I judge the intelligence of people based on how they answer a simple question, and “Can Kentucky beat the 76ers?” is a simple question.
And if you answer otherwise, you’re dumb.
Look, the level of play in the NBA is so much higher than it is in college it’s almost pointless to try to explain. Everyone is bigger, faster, stronger and better, and it’s by a wide margin. But if that’s not enough, think about this: The NBA game is all about spacing — driving lanes, room to post up, moving the defense by moving the ball, etc. — and that’s created by the deeper three-point line. In simpler terms, you have to be able to stretch the floor with shooting in the NBA. Kentucky’s offense gets bogged down because they struggle to make college threes. John Calipari practically begs starting small forward Alex Poythress not to shoot from beyond the arc.
And that’s saying nothing about the fact that UK’s back court would be eaten alive by a Philly perimeter of Tony Wroten, Michael Carter-Williams, K.J. McDaniels and Luc Richard Mbah a Moute.
But they’re going to beat a team full of NBA players, right?
I’m sick of having to explain this to people, but I’m doing it one more time because, according to this poll from SportsNation, 54 percent of Americans are idiots:
The example that I’ve been using to explain this to people is Jordan McRae. He was a two-time all-SEC player at Tennessee that would have been the best guard that Kentucky has on their roster this season. He’s playing in New Zealand right now because he couldn’t make the 76ers roster.
Let’s take it a step further, though, and check in on what last season’s college basketball All-Americans are doing right now:
- After lighting up college basketball for the last three years, McDermott became a lottery pick in 2014 and is now averaging 4.2 points while coming off the bench for Chicago.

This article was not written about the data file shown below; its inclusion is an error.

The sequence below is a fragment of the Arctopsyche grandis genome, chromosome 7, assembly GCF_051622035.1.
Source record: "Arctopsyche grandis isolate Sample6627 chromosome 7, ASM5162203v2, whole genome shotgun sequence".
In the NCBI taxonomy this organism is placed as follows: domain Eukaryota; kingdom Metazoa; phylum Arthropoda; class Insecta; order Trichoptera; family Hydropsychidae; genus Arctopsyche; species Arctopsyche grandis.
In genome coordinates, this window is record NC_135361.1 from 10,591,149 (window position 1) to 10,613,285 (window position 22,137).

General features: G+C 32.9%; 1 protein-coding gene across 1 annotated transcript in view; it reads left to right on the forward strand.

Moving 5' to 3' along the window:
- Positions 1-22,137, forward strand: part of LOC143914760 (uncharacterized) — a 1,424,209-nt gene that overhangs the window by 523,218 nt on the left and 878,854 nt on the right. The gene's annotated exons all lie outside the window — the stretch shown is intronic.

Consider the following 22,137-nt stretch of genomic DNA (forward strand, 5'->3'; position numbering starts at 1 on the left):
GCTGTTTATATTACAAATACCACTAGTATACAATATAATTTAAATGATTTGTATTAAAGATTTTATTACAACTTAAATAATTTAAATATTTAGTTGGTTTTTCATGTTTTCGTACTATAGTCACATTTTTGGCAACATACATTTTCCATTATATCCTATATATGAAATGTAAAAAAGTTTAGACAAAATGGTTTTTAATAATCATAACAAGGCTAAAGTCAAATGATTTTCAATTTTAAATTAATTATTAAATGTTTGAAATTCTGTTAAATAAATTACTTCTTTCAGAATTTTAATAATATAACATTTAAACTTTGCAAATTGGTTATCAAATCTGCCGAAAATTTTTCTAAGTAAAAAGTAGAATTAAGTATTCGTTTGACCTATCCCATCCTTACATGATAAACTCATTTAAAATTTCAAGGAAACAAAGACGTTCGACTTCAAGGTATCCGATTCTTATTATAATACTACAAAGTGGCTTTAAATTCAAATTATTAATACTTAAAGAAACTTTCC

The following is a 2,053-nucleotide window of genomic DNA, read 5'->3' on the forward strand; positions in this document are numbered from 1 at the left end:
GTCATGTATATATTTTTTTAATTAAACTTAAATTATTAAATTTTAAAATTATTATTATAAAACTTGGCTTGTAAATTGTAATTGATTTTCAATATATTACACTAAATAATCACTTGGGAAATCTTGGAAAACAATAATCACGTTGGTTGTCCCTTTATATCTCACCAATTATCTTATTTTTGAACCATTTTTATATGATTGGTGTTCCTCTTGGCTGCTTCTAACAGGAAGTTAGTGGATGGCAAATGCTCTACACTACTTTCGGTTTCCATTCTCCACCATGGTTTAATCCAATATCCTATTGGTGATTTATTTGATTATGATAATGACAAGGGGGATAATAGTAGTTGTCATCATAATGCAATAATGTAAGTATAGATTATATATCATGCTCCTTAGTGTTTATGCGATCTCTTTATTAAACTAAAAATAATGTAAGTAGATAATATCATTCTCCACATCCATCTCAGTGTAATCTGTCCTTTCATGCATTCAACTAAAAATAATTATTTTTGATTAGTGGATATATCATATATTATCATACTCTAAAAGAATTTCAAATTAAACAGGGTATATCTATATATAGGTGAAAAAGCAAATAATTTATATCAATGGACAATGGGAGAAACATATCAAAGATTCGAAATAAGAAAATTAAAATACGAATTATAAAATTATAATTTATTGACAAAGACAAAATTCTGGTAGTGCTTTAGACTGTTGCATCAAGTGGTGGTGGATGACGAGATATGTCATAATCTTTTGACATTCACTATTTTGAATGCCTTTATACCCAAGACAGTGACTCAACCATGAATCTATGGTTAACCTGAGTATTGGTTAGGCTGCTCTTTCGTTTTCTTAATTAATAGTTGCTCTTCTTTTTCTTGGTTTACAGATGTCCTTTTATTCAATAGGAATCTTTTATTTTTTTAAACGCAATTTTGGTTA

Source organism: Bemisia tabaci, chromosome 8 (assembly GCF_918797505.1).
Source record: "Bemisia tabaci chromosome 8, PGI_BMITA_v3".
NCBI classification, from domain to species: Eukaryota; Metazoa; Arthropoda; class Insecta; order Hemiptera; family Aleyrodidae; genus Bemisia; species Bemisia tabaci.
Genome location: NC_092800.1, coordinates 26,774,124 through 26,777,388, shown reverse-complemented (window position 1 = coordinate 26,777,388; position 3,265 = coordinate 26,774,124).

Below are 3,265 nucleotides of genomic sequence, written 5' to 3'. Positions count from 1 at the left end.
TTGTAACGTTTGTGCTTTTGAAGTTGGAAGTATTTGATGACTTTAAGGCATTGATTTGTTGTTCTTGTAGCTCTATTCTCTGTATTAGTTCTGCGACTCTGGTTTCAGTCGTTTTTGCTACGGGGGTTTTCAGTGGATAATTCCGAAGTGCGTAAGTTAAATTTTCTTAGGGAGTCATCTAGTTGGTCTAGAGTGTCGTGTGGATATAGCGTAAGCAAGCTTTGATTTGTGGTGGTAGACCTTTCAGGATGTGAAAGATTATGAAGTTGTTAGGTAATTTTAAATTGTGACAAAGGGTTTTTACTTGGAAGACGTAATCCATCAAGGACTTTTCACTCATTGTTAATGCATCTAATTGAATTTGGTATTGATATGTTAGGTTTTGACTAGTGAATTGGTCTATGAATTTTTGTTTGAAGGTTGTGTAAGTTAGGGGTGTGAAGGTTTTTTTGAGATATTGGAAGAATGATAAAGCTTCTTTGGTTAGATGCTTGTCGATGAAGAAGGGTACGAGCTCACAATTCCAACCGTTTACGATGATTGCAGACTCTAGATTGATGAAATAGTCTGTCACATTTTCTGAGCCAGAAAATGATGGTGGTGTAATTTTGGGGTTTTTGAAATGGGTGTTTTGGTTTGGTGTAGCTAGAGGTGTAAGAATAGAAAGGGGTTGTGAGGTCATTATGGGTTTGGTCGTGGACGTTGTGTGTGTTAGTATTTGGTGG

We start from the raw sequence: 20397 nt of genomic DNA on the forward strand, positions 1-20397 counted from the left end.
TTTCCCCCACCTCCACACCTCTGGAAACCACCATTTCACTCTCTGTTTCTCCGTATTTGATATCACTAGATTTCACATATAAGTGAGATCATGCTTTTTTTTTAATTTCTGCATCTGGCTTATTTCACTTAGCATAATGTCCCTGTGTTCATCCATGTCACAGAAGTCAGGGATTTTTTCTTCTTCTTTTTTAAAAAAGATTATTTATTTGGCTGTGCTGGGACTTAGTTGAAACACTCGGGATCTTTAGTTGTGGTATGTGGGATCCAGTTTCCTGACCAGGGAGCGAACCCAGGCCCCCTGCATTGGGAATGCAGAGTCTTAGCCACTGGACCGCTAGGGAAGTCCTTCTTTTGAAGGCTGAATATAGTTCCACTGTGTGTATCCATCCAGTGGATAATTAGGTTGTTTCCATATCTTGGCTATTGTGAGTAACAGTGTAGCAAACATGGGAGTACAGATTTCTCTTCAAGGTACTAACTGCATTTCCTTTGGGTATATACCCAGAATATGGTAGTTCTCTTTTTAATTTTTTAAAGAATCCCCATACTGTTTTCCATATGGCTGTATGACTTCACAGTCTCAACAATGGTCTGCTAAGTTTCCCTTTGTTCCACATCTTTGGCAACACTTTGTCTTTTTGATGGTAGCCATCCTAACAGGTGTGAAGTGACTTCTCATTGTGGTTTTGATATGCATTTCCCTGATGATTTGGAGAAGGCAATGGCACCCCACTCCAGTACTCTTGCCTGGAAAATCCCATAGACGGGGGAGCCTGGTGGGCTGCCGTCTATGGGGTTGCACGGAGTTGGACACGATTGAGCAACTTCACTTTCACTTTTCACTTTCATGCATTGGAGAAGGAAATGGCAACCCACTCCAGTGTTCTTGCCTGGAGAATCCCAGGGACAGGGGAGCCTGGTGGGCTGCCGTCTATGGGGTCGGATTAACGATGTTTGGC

- Jabari Parker is having a better season in Milwaukee, but he’s a long, long way from being a star, averaging just 10.7 points.
- Shabazz Napier, who carried UConn to a national title last season, is averaging 5.2 points and 2.4 assists with the Heat.
- Russ Smith has played four minutes with the Pelicans this season. Four.
- Sean Kilpatrick is in the D-League.
Those five would beat this Kentucky team.
Need more evidence? One of the three states that doesn’t believe Kentucky can beat Philly is Nevada, which has the highest concentration of sports bettors.
Or how about this: Remember the point guard on that 2012 team that won the national title for Kentucky? It was Marquis Teague. He was picked 29th in the NBA Draft that year. He’s played 88 games in the NBA, has started just three, is averaging 2.3 points and is currently back in the D-League. He would be the best point guard on this Kentucky team.
Enough is enough.
There is only one way that Kentucky would beat Philly, and that’s if the 76ers got confused, thought they were playing a real NBA game and tanked.
So please, people, just stop being so dumb.